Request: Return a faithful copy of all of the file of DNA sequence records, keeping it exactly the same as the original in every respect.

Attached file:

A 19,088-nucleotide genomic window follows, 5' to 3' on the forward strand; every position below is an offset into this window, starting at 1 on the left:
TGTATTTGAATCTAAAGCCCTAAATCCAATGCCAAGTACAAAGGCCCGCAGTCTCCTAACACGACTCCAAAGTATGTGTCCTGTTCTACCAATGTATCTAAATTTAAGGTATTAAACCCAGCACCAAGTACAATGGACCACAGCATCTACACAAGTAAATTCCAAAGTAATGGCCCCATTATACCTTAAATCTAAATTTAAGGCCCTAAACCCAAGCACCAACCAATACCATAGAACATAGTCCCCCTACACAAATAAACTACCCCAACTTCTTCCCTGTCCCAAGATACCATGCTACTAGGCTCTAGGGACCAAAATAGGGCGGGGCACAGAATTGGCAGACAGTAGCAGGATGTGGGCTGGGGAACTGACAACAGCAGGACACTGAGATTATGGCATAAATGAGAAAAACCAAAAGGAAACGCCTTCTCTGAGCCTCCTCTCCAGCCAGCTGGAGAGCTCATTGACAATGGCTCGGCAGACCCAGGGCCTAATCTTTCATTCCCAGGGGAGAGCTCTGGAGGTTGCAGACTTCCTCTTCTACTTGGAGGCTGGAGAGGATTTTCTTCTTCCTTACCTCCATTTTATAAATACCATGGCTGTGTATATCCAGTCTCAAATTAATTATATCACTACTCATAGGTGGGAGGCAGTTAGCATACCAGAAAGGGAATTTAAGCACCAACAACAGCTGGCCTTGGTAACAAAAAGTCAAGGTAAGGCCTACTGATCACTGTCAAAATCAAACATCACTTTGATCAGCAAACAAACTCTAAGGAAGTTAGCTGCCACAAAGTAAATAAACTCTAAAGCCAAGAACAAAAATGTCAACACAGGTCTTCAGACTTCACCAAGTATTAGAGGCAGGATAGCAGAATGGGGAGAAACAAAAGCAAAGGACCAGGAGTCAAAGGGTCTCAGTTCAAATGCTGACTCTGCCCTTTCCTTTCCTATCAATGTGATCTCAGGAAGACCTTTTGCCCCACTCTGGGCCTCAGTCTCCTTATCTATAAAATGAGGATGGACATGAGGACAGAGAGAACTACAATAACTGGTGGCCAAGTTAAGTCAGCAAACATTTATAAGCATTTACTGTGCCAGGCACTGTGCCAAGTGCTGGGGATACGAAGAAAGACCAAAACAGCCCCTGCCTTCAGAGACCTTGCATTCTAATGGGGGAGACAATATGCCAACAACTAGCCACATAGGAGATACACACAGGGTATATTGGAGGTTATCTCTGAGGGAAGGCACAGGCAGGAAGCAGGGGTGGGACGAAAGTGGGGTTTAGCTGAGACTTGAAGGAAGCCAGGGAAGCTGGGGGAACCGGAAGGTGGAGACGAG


A 19,088-nucleotide genomic window follows, 5' to 3' on the forward strand; every position below is an offset into this window, starting at 1 on the left:
TGTATTTGAATCTAAAGCCCTAAATCCAATGCCAAGTACAAAGGCCCGCAGTCTCCTAACACGACTCCAAAGTATGTGTCCTGTTCTACCAATGTATCTAAATTTAAGGTATTAAACCCAGCACCAAGTACAATGGACCACAGCATCTACACAAGTAAATTCCAAAGTAATGGCCCCATTATACCTTAAATCTAAATTTAAGGCCCTAAACCCAAGCACCAACCAATACCATAGAACATAGTCCCCCTACACAAATAAACTACCCCAACTTCTTCCCTGTCCCAAGATACCATGCTACTAGGCTCTAGGGACCAAAATAGGGCGGGGCACAGAATTGGCAGACAGTAGCAGGATGTGGGCTGGGGAACTGACAACAGCAGGACACTGAGATTATGGCATAAATGAGAAAAACCAAAAGGAAACGCCTTCTCTGAGCCTCCTCTCCAGCCAGCTGGAGAGCTCATTGACAATGGCTCGGCAGACCCAGGGCCTAATCTTTCATTCCCAGGGGAGAGCTCTGGAGGTTGCAGACTTCCTCTTCTACTTGGAGGCTGGAGAGGATTTTCTTCTTCCTTACCTCCATTTTATAAATACCATGGCTGTGTATATCCAGTCTCAAATTAATTATATCACTACTCATAGGTGGGAGGCAGTTAGCATACCAGAAAGGGAATTTAAGCACCAACAACAGCTGGCCTTGGTAACAAAAAGTCAAGGTAAGGCCTACTGATCACTGTCAAAATCAAACATCACTTTGATCAGCAAACAAACTCTAAGGAAGTTAGCTGCCACAAAGTAAATAAACTCTAAAGCCAAGAACAAAAATGTCAACACAGGTCTTCAGACTTCACCAAGTATTAGAGGCAGGATAGCAGAATGGGGAGAAACAAAAGCAAAGGACCAGGAGTCAAAGGGTCTCAGTTCAAATGCTGACTCTGCCCTTTCCTTTCCTATCAATGTGATCTCAGGAAGACCTTTTGCCCCACTCTGGGCCTCAGTCTCCTTATCTATAAAATGAGGATGGACATGAGGACAGAGAGAACTACAATAACTGGTGGCCAAGTTAAGTCAGCAAACATTTATAAGCATTTACTGTGCCAGGCACTGTGCCAAGTGCTGGGGATACGAAGAAAGACCAAAACAGCCCCTGCCTTCAGAGACCTTGCATTCTAATGGGGGAGACAATATGCCAACAACTAGCCACATAGGAGATACACACAGGGTATATTGGAGGTTATCTCTGAGGGAAGGCACAGGCAGGAAGCAGGGGTGGGACGAAAGTGGGGTTTAGCTGAGACTTGAAGGAAGCCAGGGAAGCTGGGGGAACCGGAAGGTGGAGACGAG